Paul Scheer sheds some light on The Room, lets us in on a secret in The Disaster Artist, and answers your questions. Plus, we explore the origins of midnight movies and take a look at IMDb's Top 10 Stars of 2017.
Polly Parrish, a clerk at Merlin's Department Store, is mistakenly presumed to be the mother of a foundling. Outraged at Polly's unmotherly conduct, David Merlin becomes determined to keep ... See full summary »
During the Great Depression, a wealthy banker throws away his wife's expensive fur coat; it lands on the head of a stenographer, leading to everyone assuming she is his mistress and has access to his millions.
Just before Christmas, Lee Leander is caught shoplifting. It is her third offense. She is prosecuted by John Sargent. He postpones the trial because it is hard to get a conviction at Christmas time. But he feels sorry for her and arranges for her bail, and ends up taking her home to his mother for Christmas. Surrounded by a loving family (in stark contrast to Lee's own family background) they fall in love. This creates a new problem: how do they handle the upcoming trial? Written by
John Oswalt <firstname.lastname@example.org>
In the nightclub dance scene before they start their trip,
Jack tells Lee that he is from Wabash, Indiana. She says
that she is from Heltonville, to which he responds "That's
only 50 miles outside of Wabash", and she says "Yes, sir".
Actually the distance between Wabash and Heltonville is about
160 miles. See more »
I suppose you do this with all the lady prisoners?
Oh my, yes. My life is just one long round of whoopee.
Well, you're in a good spot for it.
Wonderful! I merely have to raise my finger and my slightest whim is satisfied. Now if you'll...
And I suppose if anybody says no, you just put them right back in the cooler.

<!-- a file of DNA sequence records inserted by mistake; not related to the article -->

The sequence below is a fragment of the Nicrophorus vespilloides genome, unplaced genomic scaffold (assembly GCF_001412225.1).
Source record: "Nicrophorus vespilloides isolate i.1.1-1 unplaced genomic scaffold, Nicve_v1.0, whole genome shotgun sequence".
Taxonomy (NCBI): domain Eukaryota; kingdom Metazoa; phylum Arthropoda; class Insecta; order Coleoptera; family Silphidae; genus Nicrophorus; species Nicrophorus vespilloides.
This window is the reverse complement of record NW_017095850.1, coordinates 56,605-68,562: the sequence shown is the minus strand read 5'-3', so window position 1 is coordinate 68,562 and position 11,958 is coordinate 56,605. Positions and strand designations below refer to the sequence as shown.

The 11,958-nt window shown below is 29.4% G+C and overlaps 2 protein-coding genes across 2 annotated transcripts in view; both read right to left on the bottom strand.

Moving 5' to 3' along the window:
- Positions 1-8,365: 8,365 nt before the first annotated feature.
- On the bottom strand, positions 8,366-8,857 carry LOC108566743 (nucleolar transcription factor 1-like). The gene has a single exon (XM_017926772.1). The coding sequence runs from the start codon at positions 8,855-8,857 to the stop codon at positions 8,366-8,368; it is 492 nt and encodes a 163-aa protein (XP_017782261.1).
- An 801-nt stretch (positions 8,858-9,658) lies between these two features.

That's right. Look when court reconvenes, I'm going to try my best to put you in jail for a good long time. That's my business, but you haven't been convicted yet, so I don't see why...
[...] See more »
Watching Remember The Night I remembered something else that audiences might have forgotten in 1940 in seeing this film on screen. The District Attorney of New York County was one Thomas E. Dewey who was definitely not one for mixing business with pleasure. If one of his Assistant District Attorneys went bail for a prisoner he was prosecuting and took her home for Christmas and across a few state lines to boot, that man would not have had a job and Dewey wouldn't have cared about reasons of love.
But with a script by Preston Sturges and direction by Mitchell Leisen you could forget about reality and concentrate on Christmas romance. Leisen assembled a great cast of character players in this very charming comedy/drama. And you can't miss with leads like Fred MacMurray and Barbara Stanwyck in the first of four films they did together.
MacMurray's the ADA who's prosecuting Stanwyck for shoplifting and this ain't her first offense. But a combination of her beauty and charm and one flannelmouth defense attorney has him feeling sorry for her and then going her bail and taking her home because, after all it's Christmas.
They have an eventful drive to Indiana where they both coincidentally hail from and MacMurray himself winds up a fugitive from a speed trap in a hilarious sequence. And the two see the kind of homes each came from, something that prosecutors and criminals don't often see from each other's point of view.
Beulah Bondi and Elizabeth Patterson play MacMurray's mother and aunt and are quite the contrast to Georgia Caine who is Stanwyck's cold hearted mom. Spencer Charters does a good job as the speed trap judge in Pennsylvania.
My favorite however is Stanwyck's attorney Willard Robertson who is really carried away with himself as her lawyer. He's giving her a defense on the shoplifting charge that Clarence Darrow gave Leopold&Loeb. Man does love to hear himself talk. But his talk keeps the trial over the holidays allowing cupid to work.
Stanwyck and Sturges became friends and he confided in her that he would be directing as well as writing soon and next year he might just have a project perfect for her. The project turned out to be The Lady Eve according to a recent biography of Stanwyck.
Remember The Night is a charming film by some charm masters. But I suspect that Thomas E. Dewey probably hated it.
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